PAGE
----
SEED Radarline

Für das prä­zise Radie­ren gedacht ist der Radar­line des japa­ni­schen Anbie­ters SEED.

SEED Radarline

Der 20 × 74 mm große und nur 5 mm dünne Radie­rer ist ver­gleichs­weise fest, was bei die­ser gerin­gen Dicke wohl auch nötig ist. Eine der bei­den gro­ßen Sei­ten­flä­chen ist längs gerif­felt, doch den Grund dafür kenne ich nicht. – Im Gegen­satz zum aus Viet­nam stam­men­den Radar wird der Radar­line in Japan hergestellt.

SEED Radarline

Mit dem Pen­tel Black Poly­mer 999

Die ers­ten schnel­len Tests waren viel­ver­spre­chend: Der Radar­line radiert sehr gut, hin­ter­lässt nur wenige Späne und ist recht spar­sam. Auf die Ergeb­nisse im täg­li­chen Ein­satz bin ich gespannt!

SEED Radarline

Der mit zwei unter­schied­li­chen Man­schet­ten erhält­li­che Radar­line kos­tet in Japan 120 Yen (knapp 1 Euro); ich habe ihn bei Lui­ban für 1,90 Euro erworben.

6 Kommentare zu „SEED Radarline“

  1. Ano­t­her great era­ser by Seed, that I use daily at the office!
    A bit thi­c­ker (0,5mm) than the Tom­bow Mono Smart, and I would say slightly sof­ter too. It also comes in square sec­tion, but I pre­fer the „flat“ one, to erase just a „line“ of wri­ting, or part of it.

    I see Gun­ther is chea­ting (I’m kid­ding) by using an easy to erase Pen­tel Black Poly­mer pen­cil there, but the Radar­line does a good job erasing most pen­cils on most papers, des­pite being har­der that usual block erasers

  2. I’m happy to hear that you like this era­ser too!

    Yes, it’s indeed a little sof­ter than the Tom­bow Mono Smart, and I like that. – Doesn’t the other vari­ant have actually a cross-shaped sec­tion? (Maybe it’s because such a sec­tion has more cor­ners for pre­cise erasing.)

    The rea­son why I have shown a Pen­tel Black Poly­mer 999 for size com­pa­ri­son was that I could like to the post about that pen­cil ;-) Yes, the Radar­line era­ses other pen­cils very well too!

  3. I wasn’t too much into Seed era­sers until a cer­tain highly-knowledgeable pen­cil gen­tle­man from the land of the likes of Faber and Staedtler poin­ted me towards them. Rings a bell?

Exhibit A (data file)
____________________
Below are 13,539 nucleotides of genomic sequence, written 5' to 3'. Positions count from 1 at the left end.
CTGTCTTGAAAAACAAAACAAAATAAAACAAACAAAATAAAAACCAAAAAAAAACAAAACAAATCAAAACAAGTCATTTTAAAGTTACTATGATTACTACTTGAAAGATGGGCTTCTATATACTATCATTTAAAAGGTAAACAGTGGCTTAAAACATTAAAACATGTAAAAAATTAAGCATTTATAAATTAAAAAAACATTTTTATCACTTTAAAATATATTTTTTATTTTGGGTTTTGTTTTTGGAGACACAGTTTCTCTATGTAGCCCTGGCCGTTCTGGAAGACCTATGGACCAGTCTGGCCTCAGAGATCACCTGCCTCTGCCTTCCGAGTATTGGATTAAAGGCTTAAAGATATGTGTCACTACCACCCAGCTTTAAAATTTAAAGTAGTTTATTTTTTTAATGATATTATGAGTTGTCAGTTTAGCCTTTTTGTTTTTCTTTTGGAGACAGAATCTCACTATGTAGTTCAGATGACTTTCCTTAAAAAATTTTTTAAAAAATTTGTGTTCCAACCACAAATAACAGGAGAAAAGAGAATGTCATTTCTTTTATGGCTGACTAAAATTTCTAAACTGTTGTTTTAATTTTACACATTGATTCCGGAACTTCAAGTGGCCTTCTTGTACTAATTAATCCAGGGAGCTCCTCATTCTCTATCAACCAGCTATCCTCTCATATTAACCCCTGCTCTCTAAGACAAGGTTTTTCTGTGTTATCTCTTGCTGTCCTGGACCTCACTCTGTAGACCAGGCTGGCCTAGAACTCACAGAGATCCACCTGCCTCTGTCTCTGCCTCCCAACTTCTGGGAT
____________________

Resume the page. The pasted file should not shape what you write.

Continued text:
Glad I did, cause apart from their gor­ge­ous loo­king Clear Radar (which is not an all-around per­for­mer), all other era­sers I’ve tried from them, have pro­ven to be awe­some alter­na­ti­ves to my best-in-class era­sers. Cur­r­ently I’m using the cross-shaped Radar­point ver­sion, which has 10mm faces on each side. Guess said cross-shape is much more func­tio­nal when wri­ting Kanji, than Spa­nish or Eng­lish, but still works pretty well.

    It shares the same pack­a­ging than the Radar­line, so I assume is part of the same pro­duct line -even if they don’t share their brand name. Ano­t­her oddity with this era­ser, is that it comes in two dif­fe­rent pack­a­ging colors: black or white, but the era­sers inside, are pretty much the same, or at least, I have been unable to find any dis­cer­ni­ble difference.

    Always fasci­na­ted by the myriad inno­va­tions Japanese-stationary makers intro­duce into their items.

  4. Yes, that rings a bell ;-)

    All the SEED era­sers I have tried so far work per­fectly (except for the Clear Radar), and I’m happy to hear that you like them too.

    Yes, I also think that they belong to the same pro­duct line. I’m sure they are the same but the dif­fe­rent slee­ves are not new – the Radar issued on the occa­sion of its 50th anni­ver­s­ary was avail­able with 50 dif­fe­rent slee­ves.

    Yes, the Japa­nese sta­tio­nery inno­va­tions are truly fascinating!

  5. Once upon a time, I had the illu­sion of collec­ting every sin­gle Japa­nese era­ser that I spot­ted online. I now know that this is an exer­cise in futility!

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